LEADERS of the tripartite opposition bloc have met SADC Facilitator to Lesotho, South African Vice-President Cyril Ramaphosa, and reiterated they won’t return home unless the pre-conditions they set are implemented forthwith.
A double troika summit of SADC convened in Gaborone, Botswana, on 28 June 2016 had, among other things, urged the exiled opposition leaders to return to Lesotho by the end of August 2016 to participate in the ongoing constitutional and security sector reforms as per the recommendations of the regional body’s commission of inquiry into Lesotho’s instability.
The three leaders, Thomas Thabane of the All Basotho Convention (ABC), Thesele ’Maseribane of the Basotho National Party and the Reformed Congress of Lesotho’s (RCL) Keketso Rantšo were coy about the details of their meeting with Mr Ramaphosa, preferring to only say in a joint statement yesterday their summit with the facilitator was meant to discuss “in particular the safe return of all exiles to Lesotho, the worsening security situation, political, security and administrative reforms and the urgent need to resolve these in the shortest time possible”.
The Lesotho Times is nevertheless authoritatively informed the leaders had told Mr Ramaphosa the removal of Lesotho Defence Force (LDF) commander Lieutenant-General Tlali Kamoli remained a non-negotiable pre-condition for their return as they would never feel safe as long as he continued to wield military power.
Sources privy to the talks, held at Mr Ramaphosa’s Pretoria residence, yesterday said the leaders maintained their stance that the security situation in Lesotho was ever deteriorating, citing several examples to buttress their arguments. Among these examples was the increasing number of opposition Members of Parliament (MPs) fleeing for the neighbouring country citing attempts to assassinate them.
Last month, ABC MP for Maseru Constituency Number 32 Lesego Makgothi fled the country, while Khafung Number 23 legislator Habofanoe Lehana went into hiding claiming their lives were in danger. Their departure brings to seven, the number of ABC MPs hiding in South Africa.
Just before the 28 June double troika summit, Prime Minister Pakalitha Mosisili had told Parliament his coalition government had opened discussions with Lt-Gen Kamoli over his tenure at the helm of the LDF in light of the international pressure that he be removed, even though the premier also emphasized his government disagreed with international perceptions of the army commander.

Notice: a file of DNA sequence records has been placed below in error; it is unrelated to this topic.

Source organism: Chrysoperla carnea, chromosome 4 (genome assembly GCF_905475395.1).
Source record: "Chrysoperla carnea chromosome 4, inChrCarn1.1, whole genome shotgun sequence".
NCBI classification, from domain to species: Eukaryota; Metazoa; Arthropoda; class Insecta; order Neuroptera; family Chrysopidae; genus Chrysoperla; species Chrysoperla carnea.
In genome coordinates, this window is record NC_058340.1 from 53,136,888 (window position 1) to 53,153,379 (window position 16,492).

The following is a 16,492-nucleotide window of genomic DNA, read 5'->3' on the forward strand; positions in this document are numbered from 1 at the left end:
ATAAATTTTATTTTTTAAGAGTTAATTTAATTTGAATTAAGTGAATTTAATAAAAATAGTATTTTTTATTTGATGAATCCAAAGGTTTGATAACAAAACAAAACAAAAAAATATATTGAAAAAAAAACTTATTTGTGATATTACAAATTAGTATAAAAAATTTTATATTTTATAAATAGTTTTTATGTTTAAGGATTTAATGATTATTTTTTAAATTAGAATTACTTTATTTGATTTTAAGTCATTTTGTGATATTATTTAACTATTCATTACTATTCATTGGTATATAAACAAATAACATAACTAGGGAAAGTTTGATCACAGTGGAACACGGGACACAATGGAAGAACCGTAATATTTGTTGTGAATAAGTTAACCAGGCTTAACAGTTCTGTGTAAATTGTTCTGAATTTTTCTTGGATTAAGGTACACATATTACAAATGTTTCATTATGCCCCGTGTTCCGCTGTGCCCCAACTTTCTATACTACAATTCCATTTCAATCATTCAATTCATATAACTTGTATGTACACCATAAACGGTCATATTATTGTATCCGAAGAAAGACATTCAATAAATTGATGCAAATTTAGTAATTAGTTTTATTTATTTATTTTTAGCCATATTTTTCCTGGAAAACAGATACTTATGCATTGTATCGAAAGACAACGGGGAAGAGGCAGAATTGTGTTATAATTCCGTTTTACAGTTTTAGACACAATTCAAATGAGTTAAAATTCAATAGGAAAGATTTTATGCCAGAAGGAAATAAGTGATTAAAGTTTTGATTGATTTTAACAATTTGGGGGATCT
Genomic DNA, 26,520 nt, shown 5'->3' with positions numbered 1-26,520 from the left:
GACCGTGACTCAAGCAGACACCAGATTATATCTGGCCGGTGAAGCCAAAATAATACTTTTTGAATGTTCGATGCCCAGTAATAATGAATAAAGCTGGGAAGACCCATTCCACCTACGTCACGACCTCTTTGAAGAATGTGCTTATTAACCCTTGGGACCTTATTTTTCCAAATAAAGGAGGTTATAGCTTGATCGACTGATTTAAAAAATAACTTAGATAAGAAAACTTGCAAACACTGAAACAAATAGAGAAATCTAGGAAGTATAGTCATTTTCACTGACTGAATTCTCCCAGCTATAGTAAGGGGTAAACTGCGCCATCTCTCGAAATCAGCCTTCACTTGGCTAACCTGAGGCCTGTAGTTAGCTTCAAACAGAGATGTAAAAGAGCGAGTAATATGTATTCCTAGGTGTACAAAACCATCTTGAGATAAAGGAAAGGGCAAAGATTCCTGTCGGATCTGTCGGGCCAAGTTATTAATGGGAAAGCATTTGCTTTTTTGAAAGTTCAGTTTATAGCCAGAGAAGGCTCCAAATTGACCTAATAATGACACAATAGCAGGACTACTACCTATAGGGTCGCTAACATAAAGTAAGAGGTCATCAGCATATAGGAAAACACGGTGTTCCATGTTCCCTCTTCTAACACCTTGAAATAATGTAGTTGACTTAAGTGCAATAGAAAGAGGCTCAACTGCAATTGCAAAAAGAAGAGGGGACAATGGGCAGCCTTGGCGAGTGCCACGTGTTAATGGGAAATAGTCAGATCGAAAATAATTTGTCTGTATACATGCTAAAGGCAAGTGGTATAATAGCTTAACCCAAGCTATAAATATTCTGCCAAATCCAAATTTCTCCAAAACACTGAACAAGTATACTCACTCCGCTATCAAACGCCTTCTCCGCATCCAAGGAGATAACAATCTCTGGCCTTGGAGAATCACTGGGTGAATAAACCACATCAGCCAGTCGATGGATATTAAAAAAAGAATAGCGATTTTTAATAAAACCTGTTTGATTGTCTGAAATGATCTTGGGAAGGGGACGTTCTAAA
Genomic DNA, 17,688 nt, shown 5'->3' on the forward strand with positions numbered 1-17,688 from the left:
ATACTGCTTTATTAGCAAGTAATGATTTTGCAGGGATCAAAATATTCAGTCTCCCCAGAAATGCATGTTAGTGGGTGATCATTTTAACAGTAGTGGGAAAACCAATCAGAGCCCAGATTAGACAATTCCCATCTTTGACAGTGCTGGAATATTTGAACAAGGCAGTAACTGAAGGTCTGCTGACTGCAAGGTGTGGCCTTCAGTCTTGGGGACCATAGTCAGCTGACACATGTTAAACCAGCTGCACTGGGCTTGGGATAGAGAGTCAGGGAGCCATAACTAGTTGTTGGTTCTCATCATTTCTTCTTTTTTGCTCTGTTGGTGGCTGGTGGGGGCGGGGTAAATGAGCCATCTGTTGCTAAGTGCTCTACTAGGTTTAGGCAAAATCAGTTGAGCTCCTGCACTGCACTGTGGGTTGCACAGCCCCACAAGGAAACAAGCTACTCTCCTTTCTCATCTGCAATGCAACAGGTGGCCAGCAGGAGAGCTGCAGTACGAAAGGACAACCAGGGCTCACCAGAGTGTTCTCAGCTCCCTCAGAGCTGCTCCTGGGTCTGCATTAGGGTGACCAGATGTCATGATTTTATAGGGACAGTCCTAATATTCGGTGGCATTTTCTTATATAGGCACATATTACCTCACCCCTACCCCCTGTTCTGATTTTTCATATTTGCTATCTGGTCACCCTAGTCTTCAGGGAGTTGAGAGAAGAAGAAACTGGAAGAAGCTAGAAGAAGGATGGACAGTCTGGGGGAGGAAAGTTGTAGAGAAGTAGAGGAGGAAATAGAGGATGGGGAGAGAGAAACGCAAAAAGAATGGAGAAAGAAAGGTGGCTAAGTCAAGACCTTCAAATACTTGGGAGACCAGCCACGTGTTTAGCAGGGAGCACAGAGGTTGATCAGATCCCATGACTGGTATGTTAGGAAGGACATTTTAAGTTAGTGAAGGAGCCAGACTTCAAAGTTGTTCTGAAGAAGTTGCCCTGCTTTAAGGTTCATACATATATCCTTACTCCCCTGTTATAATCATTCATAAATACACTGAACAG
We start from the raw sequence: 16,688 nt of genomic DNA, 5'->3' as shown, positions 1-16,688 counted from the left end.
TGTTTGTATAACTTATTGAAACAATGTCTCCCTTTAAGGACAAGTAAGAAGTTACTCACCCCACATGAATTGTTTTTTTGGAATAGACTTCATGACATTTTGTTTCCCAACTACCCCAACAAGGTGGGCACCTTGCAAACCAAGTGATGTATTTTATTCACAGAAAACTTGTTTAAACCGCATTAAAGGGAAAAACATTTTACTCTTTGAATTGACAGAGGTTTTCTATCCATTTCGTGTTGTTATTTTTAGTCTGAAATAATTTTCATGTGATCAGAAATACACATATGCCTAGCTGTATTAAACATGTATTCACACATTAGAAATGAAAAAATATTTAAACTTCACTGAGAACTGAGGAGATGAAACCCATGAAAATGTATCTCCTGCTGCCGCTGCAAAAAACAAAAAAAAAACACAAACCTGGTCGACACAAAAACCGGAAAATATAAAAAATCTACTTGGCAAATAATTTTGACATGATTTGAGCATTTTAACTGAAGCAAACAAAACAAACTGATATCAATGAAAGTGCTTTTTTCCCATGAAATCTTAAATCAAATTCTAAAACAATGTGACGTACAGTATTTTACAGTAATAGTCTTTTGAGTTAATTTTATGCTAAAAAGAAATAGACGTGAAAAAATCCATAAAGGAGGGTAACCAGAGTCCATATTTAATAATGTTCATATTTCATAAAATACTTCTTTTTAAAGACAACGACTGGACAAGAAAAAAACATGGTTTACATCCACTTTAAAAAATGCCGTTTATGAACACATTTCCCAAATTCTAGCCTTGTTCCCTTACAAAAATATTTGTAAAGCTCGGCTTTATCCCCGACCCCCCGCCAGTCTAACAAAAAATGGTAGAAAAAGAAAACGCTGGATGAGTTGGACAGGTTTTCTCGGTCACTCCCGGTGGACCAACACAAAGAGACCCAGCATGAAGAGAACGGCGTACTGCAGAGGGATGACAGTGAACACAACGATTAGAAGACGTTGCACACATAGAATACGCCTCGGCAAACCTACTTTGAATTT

No further statement has since been made on the status of those negotiations. The opposition leaders are said to have insisted to Mr Ramaphosa that SADC should implore Dr Mosisili to pronounce himself on the matter to ensure Lt-Gen Kamoli’s removal from the army is effected forthwith.
The only other instance Dr Thabane, as the main opposition leader, would consider to return while Lt-Gen Kamoli remains at the LDF was if he was given SADC security, an option that seems to have already been shot down.
Mr Ramaphosa’s spokesman, Ronnie Mamoepa, told the Lesotho Times last night the meeting between his boss and Lesotho’s opposition leaders was meant to help in the preparation of reports to be submitted at the SADC summit in Mbabane, Swaziland later this month. He declined to comment any further, saying any other details of the discussions remained confidential.
ABC Secretary- General Samonyane Ntsekele said the meeting with Mr Ramaphosa had been convened at his request and was attended by leaders of the opposition and their respective parties’ executive representatives.
He said the meeting had discussed the issue of the return of all exiles to Lesotho, among other things, but could not shed any more light on the details.
BNP deputy leader Joang Molapo described the meeting with Mr Ramaphosa as “fruitful” but said he would leave it to Mr Ramaphosa to communicate details of their concerns to the government of Lesotho.
“We are hopeful that the government will know our stand on the issues discussed. Their (the government’s) communication lines with the facilitator are open,” he said while also declining to comment substantively on the discussions.
“The facilitator is the right person to comment on whether we shall beat the (end of August) deadline and have the leaders back in the country.”
Meanwhile, the government’s spokesperson, Communications Minister Khotso Letsatsi, said he was not aware of the opposition’s meeting with Mr Ramaphosa.
“I was not aware of such a meeting, and even if I were, I am sure it had nothing to do with the government. It was their meeting as the opposition.”
He said the government had nonetheless always wanted the opposition leaders to come back but the latter had decided to stay in South Africa.
“We have always been saying they should come back home and they have repeatedly decided not to. It’s therefore quite difficult to know what they really need to return,” Mr Letsatsi said.